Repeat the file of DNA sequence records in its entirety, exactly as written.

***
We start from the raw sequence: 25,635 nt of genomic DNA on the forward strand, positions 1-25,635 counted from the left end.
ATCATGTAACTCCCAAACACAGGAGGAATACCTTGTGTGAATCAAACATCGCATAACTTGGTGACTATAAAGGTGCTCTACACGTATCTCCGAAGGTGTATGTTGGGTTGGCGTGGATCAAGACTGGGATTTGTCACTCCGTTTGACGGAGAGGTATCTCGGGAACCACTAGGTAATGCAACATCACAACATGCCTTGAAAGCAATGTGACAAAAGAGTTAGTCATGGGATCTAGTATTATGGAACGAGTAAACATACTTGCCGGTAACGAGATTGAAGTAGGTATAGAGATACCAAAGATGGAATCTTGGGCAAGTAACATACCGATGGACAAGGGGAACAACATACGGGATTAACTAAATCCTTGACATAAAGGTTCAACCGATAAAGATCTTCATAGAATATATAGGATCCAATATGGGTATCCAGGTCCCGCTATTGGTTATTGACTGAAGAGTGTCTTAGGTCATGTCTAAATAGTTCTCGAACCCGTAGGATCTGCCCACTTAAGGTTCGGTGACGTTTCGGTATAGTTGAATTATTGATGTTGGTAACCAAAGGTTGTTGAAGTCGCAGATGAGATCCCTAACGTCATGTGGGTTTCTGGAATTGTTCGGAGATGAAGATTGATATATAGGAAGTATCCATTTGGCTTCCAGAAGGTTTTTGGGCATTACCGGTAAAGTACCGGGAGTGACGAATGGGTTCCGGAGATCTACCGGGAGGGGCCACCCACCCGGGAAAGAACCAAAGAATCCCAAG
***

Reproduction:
We start from the raw sequence: 25,635 nt of genomic DNA on the forward strand, positions 1-25,635 counted from the left end.
ATCATGTAACTCCCAAACACAGGAGGAATACCTTGTGTGAATCAAACATCGCATAACTTGGTGACTATAAAGGTGCTCTACACGTATCTCCGAAGGTGTATGTTGGGTTGGCGTGGATCAAGACTGGGATTTGTCACTCCGTTTGACGGAGAGGTATCTCGGGAACCACTAGGTAATGCAACATCACAACATGCCTTGAAAGCAATGTGACAAAAGAGTTAGTCATGGGATCTAGTATTATGGAACGAGTAAACATACTTGCCGGTAACGAGATTGAAGTAGGTATAGAGATACCAAAGATGGAATCTTGGGCAAGTAACATACCGATGGACAAGGGGAACAACATACGGGATTAACTAAATCCTTGACATAAAGGTTCAACCGATAAAGATCTTCATAGAATATATAGGATCCAATATGGGTATCCAGGTCCCGCTATTGGTTATTGACTGAAGAGTGTCTTAGGTCATGTCTAAATAGTTCTCGAACCCGTAGGATCTGCCCACTTAAGGTTCGGTGACGTTTCGGTATAGTTGAATTATTGATGTTGGTAACCAAAGGTTGTTGAAGTCGCAGATGAGATCCCTAACGTCATGTGGGTTTCTGGAATTGTTCGGAGATGAAGATTGATATATAGGAAGTATCCATTTGGCTTCCAGAAGGTTTTTGGGCATTACCGGTAAAGTACCGGGAGTGACGAATGGGTTCCGGAGATCTACCGGGAGGGGCCACCCACCCGGGAAAGAACCAAAGAATCCCAAG